Looking back toward the tee, the 9th hole features the finest crumpled links ground on the course.

Located in a dell, the front left to back right axis of the 9th green coupled with the hidden front bunker pictured above means that the left side of the fairway is ideal for one's approach.

Tenth hole, 450/410 yards, Dee; By 1924, Hoylake had hosted X Opens and X Amateurs, and its hosting of these prestige events made it the dominate club in England. Nonetheless, the course at Hoylake has always been a work in progress with a view to challenge the very best and now was no different. This time, Harry Colt was brought in by the Club and the dunes land holes essentially took their present day form. The 8th green was moved up to its crowned position atop a dune from a hollow low and left, the10th and12th greens were moved well left and into the dunes and Colt created the one shot 11th and 13th holes. Colt leveled off a dune to create the 10th green and so good and natural were the green’s defenses that Colt saw no need to build a bunker within 100 yards of it.

A view from the 10th tee with a series of four bunkers on the outside of the dogleg to the left.

Hoylake's fairway bunkers are true hazards that command respect and dictate strategy. These are found on the outside of the dogleg 10th, whose left to right sloping fairway helps feed balls toward them.

As the golfer rounds the bend of the dune at the 10th, the flag and the green slowly reveal themselves.

From the 10th green to the 11th tee, the golfer soaks in the long views across the Dee estuary. The 9th through the 13th plays in a northerly direction along its shoreline, leaving the golfer fully exposed to the elements.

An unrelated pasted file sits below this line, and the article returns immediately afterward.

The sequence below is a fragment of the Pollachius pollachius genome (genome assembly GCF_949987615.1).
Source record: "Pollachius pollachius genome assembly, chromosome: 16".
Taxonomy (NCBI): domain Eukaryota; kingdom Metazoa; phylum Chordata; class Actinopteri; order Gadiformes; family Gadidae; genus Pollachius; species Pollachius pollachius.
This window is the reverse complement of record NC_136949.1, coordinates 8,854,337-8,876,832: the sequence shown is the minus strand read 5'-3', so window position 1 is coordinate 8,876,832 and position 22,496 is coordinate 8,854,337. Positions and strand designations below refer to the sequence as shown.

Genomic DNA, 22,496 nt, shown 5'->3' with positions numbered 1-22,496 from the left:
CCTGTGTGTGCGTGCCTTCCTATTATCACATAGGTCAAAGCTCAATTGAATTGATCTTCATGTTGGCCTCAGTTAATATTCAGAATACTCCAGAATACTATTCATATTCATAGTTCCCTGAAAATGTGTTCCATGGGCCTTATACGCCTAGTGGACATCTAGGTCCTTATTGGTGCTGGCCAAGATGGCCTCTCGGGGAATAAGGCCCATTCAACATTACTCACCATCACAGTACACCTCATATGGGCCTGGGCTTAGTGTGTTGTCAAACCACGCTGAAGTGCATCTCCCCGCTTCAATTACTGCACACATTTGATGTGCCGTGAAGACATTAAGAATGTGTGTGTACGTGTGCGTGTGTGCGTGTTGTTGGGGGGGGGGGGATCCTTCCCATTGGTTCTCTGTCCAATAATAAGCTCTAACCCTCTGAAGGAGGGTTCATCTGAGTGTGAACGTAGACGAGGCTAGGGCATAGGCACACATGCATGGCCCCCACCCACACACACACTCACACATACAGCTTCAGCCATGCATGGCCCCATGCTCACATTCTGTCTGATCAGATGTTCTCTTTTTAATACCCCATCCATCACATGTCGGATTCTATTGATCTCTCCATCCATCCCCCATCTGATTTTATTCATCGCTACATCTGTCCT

Eleventh hole, 200/195 yards, Alps; Prior to Colt’s visit, and as captured in Harry Rountree’s 1909 painting, the 11th hole played across the current hole to a green located down and near the forward tees of today’s 12th. As he did at the 8th, 10th, here and the 12th, Colt moved the green to the higher location. Bearing in mind this was the era of hickory golf clubs, such elevated green complexes only added to Hoylake’s overall challenge.

The stretched yellow flag shows a typical wind off the Dee estuary and tells the story: many a tee ball is pushed right...

...into the hole's sole bunker, perfectly placed by Colt.

Twelfth hole, 455/410 yards, Hilbre; Colt moved this green 100 yards to the left and in doing so created what many consider to be the finest hole at Hoylake. Who would dare argue that Colt’s changes weren’t a significant improvement to the dunes land holes? The Hoylake membership, that’s who! There was much gnashing of the teeth when the new holes opened for play, already so loved and revered was the course in 1924.

The view from the 12th tee where Colt sharply doglegged the fairway to the left around the three bunkers seen above (the original hole played straight ahead).

After a perfect drive, a long iron is often still required to reach the none-too-big and partially obscured 12th green.

Closer up, the bunkers above are actually 40 yards shy of the 12th green.

Colt's superlative bunkerless 12th green complex was made all the better by the R&A when they suggested the mowing pattern above, which creates more varied recovery shots.

A view back down the 12th shows the superb dunes land that Colt wished to utilize when he moved the 12th green up to its present location.